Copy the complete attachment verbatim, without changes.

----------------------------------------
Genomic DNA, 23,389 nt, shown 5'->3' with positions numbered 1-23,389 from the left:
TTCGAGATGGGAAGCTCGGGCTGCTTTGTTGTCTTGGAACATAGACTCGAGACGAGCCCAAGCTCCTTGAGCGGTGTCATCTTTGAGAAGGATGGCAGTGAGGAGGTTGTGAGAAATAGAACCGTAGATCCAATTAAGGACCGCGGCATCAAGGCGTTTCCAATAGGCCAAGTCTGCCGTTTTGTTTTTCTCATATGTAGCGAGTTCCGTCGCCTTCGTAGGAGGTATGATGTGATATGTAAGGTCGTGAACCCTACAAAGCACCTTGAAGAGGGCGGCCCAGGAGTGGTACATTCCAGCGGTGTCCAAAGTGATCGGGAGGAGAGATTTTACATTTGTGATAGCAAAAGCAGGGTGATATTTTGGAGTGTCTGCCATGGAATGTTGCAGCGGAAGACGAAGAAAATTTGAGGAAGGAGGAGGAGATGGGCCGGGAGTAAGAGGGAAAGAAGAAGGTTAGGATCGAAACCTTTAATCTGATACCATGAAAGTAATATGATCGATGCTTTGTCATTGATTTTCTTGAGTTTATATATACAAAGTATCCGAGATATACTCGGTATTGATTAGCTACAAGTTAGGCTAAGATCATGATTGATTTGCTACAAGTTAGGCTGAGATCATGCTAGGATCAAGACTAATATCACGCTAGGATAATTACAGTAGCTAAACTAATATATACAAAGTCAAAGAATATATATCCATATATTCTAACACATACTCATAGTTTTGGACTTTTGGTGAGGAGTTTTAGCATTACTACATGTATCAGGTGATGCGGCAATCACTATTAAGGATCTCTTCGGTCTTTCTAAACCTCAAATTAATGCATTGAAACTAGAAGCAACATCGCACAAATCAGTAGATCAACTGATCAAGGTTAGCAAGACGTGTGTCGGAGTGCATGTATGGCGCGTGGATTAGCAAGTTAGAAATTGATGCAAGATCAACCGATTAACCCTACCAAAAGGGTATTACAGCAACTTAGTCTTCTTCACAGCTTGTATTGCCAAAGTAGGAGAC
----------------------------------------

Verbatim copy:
Genomic DNA, 23,389 nt, shown 5'->3' with positions numbered 1-23,389 from the left:
TTCGAGATGGGAAGCTCGGGCTGCTTTGTTGTCTTGGAACATAGACTCGAGACGAGCCCAAGCTCCTTGAGCGGTGTCATCTTTGAGAAGGATGGCAGTGAGGAGGTTGTGAGAAATAGAACCGTAGATCCAATTAAGGACCGCGGCATCAAGGCGTTTCCAATAGGCCAAGTCTGCCGTTTTGTTTTTCTCATATGTAGCGAGTTCCGTCGCCTTCGTAGGAGGTATGATGTGATATGTAAGGTCGTGAACCCTACAAAGCACCTTGAAGAGGGCGGCCCAGGAGTGGTACATTCCAGCGGTGTCCAAAGTGATCGGGAGGAGAGATTTTACATTTGTGATAGCAAAAGCAGGGTGATATTTTGGAGTGTCTGCCATGGAATGTTGCAGCGGAAGACGAAGAAAATTTGAGGAAGGAGGAGGAGATGGGCCGGGAGTAAGAGGGAAAGAAGAAGGTTAGGATCGAAACCTTTAATCTGATACCATGAAAGTAATATGATCGATGCTTTGTCATTGATTTTCTTGAGTTTATATATACAAAGTATCCGAGATATACTCGGTATTGATTAGCTACAAGTTAGGCTAAGATCATGATTGATTTGCTACAAGTTAGGCTGAGATCATGCTAGGATCAAGACTAATATCACGCTAGGATAATTACAGTAGCTAAACTAATATATACAAAGTCAAAGAATATATATCCATATATTCTAACACATACTCATAGTTTTGGACTTTTGGTGAGGAGTTTTAGCATTACTACATGTATCAGGTGATGCGGCAATCACTATTAAGGATCTCTTCGGTCTTTCTAAACCTCAAATTAATGCATTGAAACTAGAAGCAACATCGCACAAATCAGTAGATCAACTGATCAAGGTTAGCAAGACGTGTGTCGGAGTGCATGTATGGCGCGTGGATTAGCAAGTTAGAAATTGATGCAAGATCAACCGATTAACCCTACCAAAAGGGTATTACAGCAACTTAGTCTTCTTCACAGCTTGTATTGCCAAAGTAGGAGAC